I Know Snow

Suddenly the sky turned grey;
The wind, which was bitter and chill,
stood soft and still…

In high school I was introduced to the musical idea known as a tone poem. I got the concept, but just barely. A tone poem is musically abstract, with a flowing, non-repeating melody, but no beat to follow (because tone and mood, not metre is emphasized). It sings like a poem is read, and is very evocative.

The one I remember was about the early stages of a snowfall, and captured exactly the experiences I had approximately 200 times before leaving Western New York. Today it snowed in the Washington DC area and the snow fall is exactly as described in that song. Traffic was snarled for the AM rush, but snarles seemed from my vantage point to be caused by the authorities not doing their jobs this time, not the drivers. Unusual. Drivers in this area normally check their brains at the door when someone whispers the word “snow” within three blocks of hearing. Today I saw exactly appropriate caution and patience, and I also saw bridges that had not been prep’ed and exit ramps that had not been treated. Without spin-outs, the conditions on those ramps and bridges would have caused massive tie-ups. With the spin-outs, traffic was backed up for miles near my home with drivers trying to get to the district. And I’m 12 miles from that point.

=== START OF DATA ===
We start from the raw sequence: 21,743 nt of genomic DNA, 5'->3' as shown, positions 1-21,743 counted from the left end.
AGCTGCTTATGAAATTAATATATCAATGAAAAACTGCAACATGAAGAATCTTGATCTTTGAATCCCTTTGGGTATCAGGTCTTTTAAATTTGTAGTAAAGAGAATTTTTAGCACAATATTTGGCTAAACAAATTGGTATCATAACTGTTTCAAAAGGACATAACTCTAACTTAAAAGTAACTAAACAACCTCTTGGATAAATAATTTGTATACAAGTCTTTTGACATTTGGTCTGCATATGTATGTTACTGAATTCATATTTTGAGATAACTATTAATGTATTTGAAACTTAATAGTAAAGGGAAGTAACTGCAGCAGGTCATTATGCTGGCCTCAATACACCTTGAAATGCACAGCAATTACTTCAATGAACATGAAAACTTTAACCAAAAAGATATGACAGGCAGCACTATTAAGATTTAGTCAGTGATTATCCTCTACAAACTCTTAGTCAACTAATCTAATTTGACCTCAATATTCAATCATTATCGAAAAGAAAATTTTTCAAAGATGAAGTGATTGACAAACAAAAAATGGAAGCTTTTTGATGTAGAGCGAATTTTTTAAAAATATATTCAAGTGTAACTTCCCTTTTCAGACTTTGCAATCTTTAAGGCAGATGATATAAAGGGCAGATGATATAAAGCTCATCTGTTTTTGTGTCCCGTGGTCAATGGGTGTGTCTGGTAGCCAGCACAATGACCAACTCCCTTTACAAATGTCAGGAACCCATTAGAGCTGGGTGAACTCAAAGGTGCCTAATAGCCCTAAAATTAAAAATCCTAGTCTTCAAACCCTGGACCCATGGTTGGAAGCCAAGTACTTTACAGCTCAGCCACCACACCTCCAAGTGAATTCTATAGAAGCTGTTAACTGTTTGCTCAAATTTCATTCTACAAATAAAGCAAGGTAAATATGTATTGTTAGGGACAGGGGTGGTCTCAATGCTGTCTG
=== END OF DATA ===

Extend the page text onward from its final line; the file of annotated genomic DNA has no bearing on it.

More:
I learned to drive in snow.
I. Know. Snow.
Snow is a friend of mine.
This is not snow.

Lloyd Bensten, 1988.

We’ll get nothing like the snow New England got yesterday, I hear, where two of my brothers live. And we’ll get nothing like the exteme rain that Seattle endured (hi, Sr. Pat. I hope you’re doing okay!). But DC thinks it’s a southern town. It doesn’t understand snow – that’s an alien concept, an alien landscape to the natives from below the Mason-Dixon line. That’s a pity, because the children remember. Snow is the stuff of Christmas, and of toys and laughter. I suspect its driving and the awful commutes that erase the memories of snow from the brain, and replace it with fear and dread of slippery streets, white-knuckle driving and heart-pounding near misses.

It’ll be a slow trek home. The snow will be beautiful.

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